Play Pod

urban no-drive zones

    What will the future of Transport be like in 2025? The PLAY Nissan concept imagined the future cities to have car free zones.

    We considered the future scenarios and one that struck us was the urban sprawl. Cities are increasing in population and with that brings more cars and demand for its space to park and travel through.

    Throughout the week of AcrossRCA we discussed possible futures and the way people live. Today roads between buildings are mainly considered as use for transportation. Not just for vehicular transportation but also sidewalks, that are used to get from point A to point B. There are however, roads that are blocked once a week, to open markets (like the one down by South Kensington Station). These roads allow for a new dimension of interaction between people, especially those within the community. We see children running around after school and friends meeting up.
    PLAY Nissan reconsiders the use of roads as places for chil

    dren and communities to thrive and make new connections. The play pod is a Pod system provided by Nissan to allow communities to play with old cars produced in the early 2020s that are no longer used by people in the year 2025. The pod allows children to connect with the Nissan brand, and allows for creativity in creating their own vehicles and worlds from disused parts. Parents can use it to create modular low velocity vehicles to go shopping and return it when they're done. People get mainly get around using Nissan Move, which autonomously roams around the neighbourhood picking people up on demand and is optimized to get people to their end destiny by communicating between each other. When they need to travel longer distances, they will take the shuttle to the closest car park by hopping onto the Nissan Move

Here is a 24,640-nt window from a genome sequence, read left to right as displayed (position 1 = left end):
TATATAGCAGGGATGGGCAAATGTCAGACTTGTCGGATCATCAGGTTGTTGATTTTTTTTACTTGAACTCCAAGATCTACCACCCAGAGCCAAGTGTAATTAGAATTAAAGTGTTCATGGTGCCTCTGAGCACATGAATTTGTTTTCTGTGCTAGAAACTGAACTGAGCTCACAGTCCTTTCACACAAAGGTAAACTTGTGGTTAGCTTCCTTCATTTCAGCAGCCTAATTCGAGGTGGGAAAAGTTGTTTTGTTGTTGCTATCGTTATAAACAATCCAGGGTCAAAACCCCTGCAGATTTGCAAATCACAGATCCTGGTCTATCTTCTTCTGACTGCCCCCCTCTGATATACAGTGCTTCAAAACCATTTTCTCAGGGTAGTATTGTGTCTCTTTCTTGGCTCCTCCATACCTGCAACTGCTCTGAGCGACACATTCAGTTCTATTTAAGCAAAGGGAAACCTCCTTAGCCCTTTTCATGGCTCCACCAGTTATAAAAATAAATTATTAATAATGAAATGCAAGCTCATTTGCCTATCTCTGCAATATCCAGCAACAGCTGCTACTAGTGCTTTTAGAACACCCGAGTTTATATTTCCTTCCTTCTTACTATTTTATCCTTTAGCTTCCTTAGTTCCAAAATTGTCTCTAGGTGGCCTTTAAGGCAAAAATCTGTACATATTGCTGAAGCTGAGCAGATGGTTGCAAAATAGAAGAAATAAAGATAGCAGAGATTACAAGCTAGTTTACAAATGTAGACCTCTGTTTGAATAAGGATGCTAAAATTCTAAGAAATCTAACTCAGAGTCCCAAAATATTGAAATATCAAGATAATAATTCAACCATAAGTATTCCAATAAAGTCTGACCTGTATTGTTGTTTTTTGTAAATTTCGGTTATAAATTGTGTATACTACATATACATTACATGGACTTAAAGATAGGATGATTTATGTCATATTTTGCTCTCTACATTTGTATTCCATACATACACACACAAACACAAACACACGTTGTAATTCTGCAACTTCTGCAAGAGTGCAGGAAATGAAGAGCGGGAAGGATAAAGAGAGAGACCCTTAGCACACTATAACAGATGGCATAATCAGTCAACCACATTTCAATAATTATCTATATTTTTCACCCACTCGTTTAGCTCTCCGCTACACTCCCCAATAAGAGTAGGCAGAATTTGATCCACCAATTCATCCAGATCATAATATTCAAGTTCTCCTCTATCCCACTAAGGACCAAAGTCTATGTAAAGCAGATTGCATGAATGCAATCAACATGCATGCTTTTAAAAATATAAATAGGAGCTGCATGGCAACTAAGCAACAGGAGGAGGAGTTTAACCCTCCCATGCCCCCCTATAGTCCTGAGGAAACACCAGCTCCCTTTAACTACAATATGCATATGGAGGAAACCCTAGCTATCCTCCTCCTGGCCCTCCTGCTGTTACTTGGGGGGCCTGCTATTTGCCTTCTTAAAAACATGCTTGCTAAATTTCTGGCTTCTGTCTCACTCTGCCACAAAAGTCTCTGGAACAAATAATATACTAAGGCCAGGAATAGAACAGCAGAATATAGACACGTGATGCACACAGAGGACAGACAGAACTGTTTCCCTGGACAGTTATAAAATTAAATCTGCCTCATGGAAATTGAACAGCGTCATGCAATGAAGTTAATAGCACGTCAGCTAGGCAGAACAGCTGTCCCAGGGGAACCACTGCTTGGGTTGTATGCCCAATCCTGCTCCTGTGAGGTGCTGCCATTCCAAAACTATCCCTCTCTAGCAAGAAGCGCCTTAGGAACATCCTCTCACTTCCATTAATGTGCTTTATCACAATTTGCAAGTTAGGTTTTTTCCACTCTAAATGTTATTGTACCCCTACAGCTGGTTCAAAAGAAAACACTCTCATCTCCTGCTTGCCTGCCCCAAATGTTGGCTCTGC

Royal College of Art

Jessica Hymas (Textiles)
Ji Won Yun (Vehcile Design)
Yoon Seon Choi (Interior Design)
Mohammed Jaffar-Ali (Design Interactions)
Sophia (Sculpture)

Duration   1 week

Date   Nov. 2012


  Yuki is an Innovation Designer and Technologist working on creating products and experiences that create positive futures. He is a Design Researcher at the EPFL+ECAL Lab, where he is working on Digital Innovation to bring emerging technologies from the research labs at EPFL to people who need it. Yuki is a graduate from the Royal College of Art and Imperial College London, holding an MA and MSc in Innovation Design and Engineering and an MEng in Mechanical Engineering. He is currently pursing a Masters of Advanced Studies at EPFL and ECAL in Design Research in Digital Innovation. He is passionate about using Design Thinking and Human Centred Design to create positive impact. Since his childhood he was inspired by technology and design. He is also interested in start-ups and getting new ideas to market. He is a Design London Fellow, which allowed him to attend Executive MBA lectures at Imperial Business School and to work on projects along side MBA students. With the Lines team he was fortunate to attend the European Innovation Academy and the Intel Make it Wearable Challenge to learn about patents, marketing, business and design.